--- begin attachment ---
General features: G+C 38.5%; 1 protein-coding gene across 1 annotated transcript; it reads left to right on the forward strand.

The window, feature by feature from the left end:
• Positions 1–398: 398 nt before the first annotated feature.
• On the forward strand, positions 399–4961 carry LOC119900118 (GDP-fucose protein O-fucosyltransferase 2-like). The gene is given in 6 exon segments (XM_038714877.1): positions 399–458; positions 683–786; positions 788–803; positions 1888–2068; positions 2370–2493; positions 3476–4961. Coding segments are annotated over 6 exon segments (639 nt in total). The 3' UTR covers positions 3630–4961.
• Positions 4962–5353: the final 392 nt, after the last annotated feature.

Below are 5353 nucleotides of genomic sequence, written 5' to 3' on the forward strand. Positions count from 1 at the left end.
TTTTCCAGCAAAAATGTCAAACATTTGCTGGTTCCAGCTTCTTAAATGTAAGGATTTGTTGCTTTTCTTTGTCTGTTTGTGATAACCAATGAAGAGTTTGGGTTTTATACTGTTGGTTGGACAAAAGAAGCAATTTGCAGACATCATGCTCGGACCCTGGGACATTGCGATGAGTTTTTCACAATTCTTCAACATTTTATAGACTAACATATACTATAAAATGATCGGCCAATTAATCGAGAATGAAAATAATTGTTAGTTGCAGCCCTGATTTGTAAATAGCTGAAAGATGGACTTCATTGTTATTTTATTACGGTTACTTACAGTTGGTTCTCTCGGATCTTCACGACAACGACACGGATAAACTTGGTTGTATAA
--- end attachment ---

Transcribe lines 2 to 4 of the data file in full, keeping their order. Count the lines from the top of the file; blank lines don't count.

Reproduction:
The window, feature by feature from the left end:
• Positions 1–398: 398 nt before the first annotated feature.
• On the forward strand, positions 399–4961 carry LOC119900118 (GDP-fucose protein O-fucosyltransferase 2-like). The gene is given in 6 exon segments (XM_038714877.1): positions 399–458; positions 683–786; positions 788–803; positions 1888–2068; positions 2370–2493; positions 3476–4961. Coding segments are annotated over 6 exon segments (639 nt in total). The 3' UTR covers positions 3630–4961.